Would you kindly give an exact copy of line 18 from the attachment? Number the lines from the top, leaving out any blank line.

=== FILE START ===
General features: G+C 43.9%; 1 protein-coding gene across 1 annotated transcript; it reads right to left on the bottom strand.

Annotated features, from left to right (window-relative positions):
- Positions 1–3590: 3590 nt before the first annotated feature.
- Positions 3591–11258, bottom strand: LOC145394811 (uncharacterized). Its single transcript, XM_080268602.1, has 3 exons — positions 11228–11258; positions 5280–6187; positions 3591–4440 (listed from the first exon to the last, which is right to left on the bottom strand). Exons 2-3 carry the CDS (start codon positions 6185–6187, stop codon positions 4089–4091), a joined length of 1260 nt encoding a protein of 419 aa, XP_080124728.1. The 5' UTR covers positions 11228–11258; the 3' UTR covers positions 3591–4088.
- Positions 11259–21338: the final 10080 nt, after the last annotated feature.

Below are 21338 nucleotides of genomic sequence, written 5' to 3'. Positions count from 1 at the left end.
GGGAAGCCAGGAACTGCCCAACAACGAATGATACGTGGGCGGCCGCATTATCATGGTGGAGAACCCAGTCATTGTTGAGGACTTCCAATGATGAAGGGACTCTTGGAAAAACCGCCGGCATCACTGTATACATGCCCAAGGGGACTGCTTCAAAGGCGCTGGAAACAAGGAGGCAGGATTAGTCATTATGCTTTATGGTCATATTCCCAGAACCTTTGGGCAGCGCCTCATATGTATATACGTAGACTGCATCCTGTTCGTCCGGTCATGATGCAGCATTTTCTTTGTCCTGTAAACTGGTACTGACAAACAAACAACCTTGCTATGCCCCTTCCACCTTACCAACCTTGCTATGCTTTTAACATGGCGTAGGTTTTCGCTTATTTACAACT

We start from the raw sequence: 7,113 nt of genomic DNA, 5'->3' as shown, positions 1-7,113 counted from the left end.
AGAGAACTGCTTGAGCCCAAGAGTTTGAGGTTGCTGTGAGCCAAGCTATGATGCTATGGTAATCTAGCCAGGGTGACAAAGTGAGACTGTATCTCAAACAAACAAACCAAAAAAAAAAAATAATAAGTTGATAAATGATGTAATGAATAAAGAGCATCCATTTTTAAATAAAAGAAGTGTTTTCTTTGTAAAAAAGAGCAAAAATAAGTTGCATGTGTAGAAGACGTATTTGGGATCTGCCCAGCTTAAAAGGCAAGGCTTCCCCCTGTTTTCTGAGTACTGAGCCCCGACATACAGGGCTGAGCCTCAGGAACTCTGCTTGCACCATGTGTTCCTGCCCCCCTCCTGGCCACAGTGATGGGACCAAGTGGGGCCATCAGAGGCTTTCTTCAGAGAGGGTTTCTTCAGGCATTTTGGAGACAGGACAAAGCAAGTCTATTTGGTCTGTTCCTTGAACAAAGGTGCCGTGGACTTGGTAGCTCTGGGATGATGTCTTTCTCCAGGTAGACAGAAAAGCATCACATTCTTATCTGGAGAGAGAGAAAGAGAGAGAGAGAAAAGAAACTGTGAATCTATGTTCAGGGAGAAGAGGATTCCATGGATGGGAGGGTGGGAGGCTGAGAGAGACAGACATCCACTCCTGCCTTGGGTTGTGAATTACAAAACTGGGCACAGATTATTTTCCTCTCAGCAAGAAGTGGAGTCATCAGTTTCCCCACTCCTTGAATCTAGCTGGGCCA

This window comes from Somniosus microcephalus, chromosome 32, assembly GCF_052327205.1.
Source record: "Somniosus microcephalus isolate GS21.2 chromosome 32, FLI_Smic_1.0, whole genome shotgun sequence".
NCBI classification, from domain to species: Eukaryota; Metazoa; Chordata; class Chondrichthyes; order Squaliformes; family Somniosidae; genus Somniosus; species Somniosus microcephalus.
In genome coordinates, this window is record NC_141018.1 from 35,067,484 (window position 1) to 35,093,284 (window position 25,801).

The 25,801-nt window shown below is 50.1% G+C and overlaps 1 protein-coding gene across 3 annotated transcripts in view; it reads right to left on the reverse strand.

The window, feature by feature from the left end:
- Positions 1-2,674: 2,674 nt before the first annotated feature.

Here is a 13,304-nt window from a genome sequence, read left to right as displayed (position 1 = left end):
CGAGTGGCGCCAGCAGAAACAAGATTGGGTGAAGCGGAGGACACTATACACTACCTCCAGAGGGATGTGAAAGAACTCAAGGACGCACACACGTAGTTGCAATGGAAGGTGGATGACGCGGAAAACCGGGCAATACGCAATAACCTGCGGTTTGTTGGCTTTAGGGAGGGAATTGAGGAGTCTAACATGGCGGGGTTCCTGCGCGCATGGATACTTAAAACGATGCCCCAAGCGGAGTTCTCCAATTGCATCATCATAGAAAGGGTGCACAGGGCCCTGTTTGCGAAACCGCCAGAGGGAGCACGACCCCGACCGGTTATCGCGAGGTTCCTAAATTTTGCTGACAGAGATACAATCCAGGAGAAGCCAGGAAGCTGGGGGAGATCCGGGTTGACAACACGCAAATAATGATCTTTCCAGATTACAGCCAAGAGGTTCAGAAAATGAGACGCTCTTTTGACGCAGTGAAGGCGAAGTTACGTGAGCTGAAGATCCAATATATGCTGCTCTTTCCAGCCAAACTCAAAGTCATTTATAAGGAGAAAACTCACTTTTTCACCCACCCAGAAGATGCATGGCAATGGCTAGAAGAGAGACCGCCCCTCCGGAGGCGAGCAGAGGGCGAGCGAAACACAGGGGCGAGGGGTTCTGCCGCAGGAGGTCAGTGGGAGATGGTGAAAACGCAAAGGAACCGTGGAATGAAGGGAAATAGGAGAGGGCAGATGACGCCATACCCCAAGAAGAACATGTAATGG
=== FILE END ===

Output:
CGAGTGGCGCCAGCAGAAACAAGATTGGGTGAAGCGGAGGACACTATACACTACCTCCAGAGGGATGTGAAAGAACTCAAGGACGCACACACGTAGTTGCAATGGAAGGTGGATGACGCGGAAAACCGGGCAATACGCAATAACCTGCGGTTTGTTGGCTTTAGGGAGGGAATTGAGGAGTCTAACATGGCGGGGTTCCTGCGCGCATGGATACTTAAAACGATGCCCCAAGCGGAGTTCTCCAATTGCATCATCATAGAAAGGGTGCACAGGGCCCTGTTTGCGAAACCGCCAGAGGGAGCACGACCCCGACCGGTTATCGCGAGGTTCCTAAATTTTGCTGACAGAGATACAATCCAGGAGAAGCCAGGAAGCTGGGGGAGATCCGGGTTGACAACACGCAAATAATGATCTTTCCAGATTACAGCCAAGAGGTTCAGAAAATGAGACGCTCTTTTGACGCAGTGAAGGCGAAGTTACGTGAGCTGAAGATCCAATATATGCTGCTCTTTCCAGCCAAACTCAAAGTCATTTATAAGGAGAAAACTCACTTTTTCACCCACCCAGAAGATGCATGGCAATGGCTAGAAGAGAGACCGCCCCTCCGGAGGCGAGCAGAGGGCGAGCGAAACACAGGGGCGAGGGGTTCTGCCGCAGGAGGTCAGTGGGAGATGGTGAAAACGCAAAGGAACCGTGGAATGAAGGGAAATAGGAGAGGGCAGATGACGCCATACCCCAAGAAGAACATGTAATGG